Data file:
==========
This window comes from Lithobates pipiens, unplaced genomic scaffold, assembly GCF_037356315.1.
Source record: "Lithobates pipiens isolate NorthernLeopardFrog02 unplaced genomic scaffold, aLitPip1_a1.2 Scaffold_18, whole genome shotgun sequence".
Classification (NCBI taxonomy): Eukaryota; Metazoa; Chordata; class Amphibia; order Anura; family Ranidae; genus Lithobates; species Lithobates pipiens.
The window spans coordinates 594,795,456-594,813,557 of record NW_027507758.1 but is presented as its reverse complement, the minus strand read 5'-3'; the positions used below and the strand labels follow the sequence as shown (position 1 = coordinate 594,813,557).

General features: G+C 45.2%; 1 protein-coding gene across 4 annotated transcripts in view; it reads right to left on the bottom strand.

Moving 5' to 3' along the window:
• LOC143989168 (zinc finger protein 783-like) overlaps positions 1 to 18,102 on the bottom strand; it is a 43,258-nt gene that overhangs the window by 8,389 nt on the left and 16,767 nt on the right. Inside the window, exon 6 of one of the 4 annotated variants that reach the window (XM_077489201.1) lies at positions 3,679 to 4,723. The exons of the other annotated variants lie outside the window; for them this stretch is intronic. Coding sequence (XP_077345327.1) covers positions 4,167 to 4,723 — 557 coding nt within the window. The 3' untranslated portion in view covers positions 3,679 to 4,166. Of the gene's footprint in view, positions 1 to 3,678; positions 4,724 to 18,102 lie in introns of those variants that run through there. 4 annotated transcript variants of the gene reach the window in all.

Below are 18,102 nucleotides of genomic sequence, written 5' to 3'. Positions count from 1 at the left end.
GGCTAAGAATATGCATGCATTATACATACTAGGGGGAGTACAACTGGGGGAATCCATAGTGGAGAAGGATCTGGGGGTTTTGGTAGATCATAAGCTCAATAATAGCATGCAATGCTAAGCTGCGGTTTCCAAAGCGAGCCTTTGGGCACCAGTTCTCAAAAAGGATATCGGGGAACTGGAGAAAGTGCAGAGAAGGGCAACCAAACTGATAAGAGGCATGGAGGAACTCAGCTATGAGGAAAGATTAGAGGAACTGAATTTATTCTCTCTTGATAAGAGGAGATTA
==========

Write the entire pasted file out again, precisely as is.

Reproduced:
This window comes from Lithobates pipiens, unplaced genomic scaffold, assembly GCF_037356315.1.
Source record: "Lithobates pipiens isolate NorthernLeopardFrog02 unplaced genomic scaffold, aLitPip1_a1.2 Scaffold_18, whole genome shotgun sequence".
Classification (NCBI taxonomy): Eukaryota; Metazoa; Chordata; class Amphibia; order Anura; family Ranidae; genus Lithobates; species Lithobates pipiens.
The window spans coordinates 594,795,456-594,813,557 of record NW_027507758.1 but is presented as its reverse complement, the minus strand read 5'-3'; the positions used below and the strand labels follow the sequence as shown (position 1 = coordinate 594,813,557).

General features: G+C 45.2%; 1 protein-coding gene across 4 annotated transcripts in view; it reads right to left on the bottom strand.

Moving 5' to 3' along the window:
• LOC143989168 (zinc finger protein 783-like) overlaps positions 1 to 18,102 on the bottom strand; it is a 43,258-nt gene that overhangs the window by 8,389 nt on the left and 16,767 nt on the right. Inside the window, exon 6 of one of the 4 annotated variants that reach the window (XM_077489201.1) lies at positions 3,679 to 4,723. The exons of the other annotated variants lie outside the window; for them this stretch is intronic. Coding sequence (XP_077345327.1) covers positions 4,167 to 4,723 — 557 coding nt within the window. The 3' untranslated portion in view covers positions 3,679 to 4,166. Of the gene's footprint in view, positions 1 to 3,678; positions 4,724 to 18,102 lie in introns of those variants that run through there. 4 annotated transcript variants of the gene reach the window in all.

Below are 18,102 nucleotides of genomic sequence, written 5' to 3'. Positions count from 1 at the left end.
GGCTAAGAATATGCATGCATTATACATACTAGGGGGAGTACAACTGGGGGAATCCATAGTGGAGAAGGATCTGGGGGTTTTGGTAGATCATAAGCTCAATAATAGCATGCAATGCTAAGCTGCGGTTTCCAAAGCGAGCCTTTGGGCACCAGTTCTCAAAAAGGATATCGGGGAACTGGAGAAAGTGCAGAGAAGGGCAACCAAACTGATAAGAGGCATGGAGGAACTCAGCTATGAGGAAAGATTAGAGGAACTGAATTTATTCTCTCTTGATAAGAGGAGATTA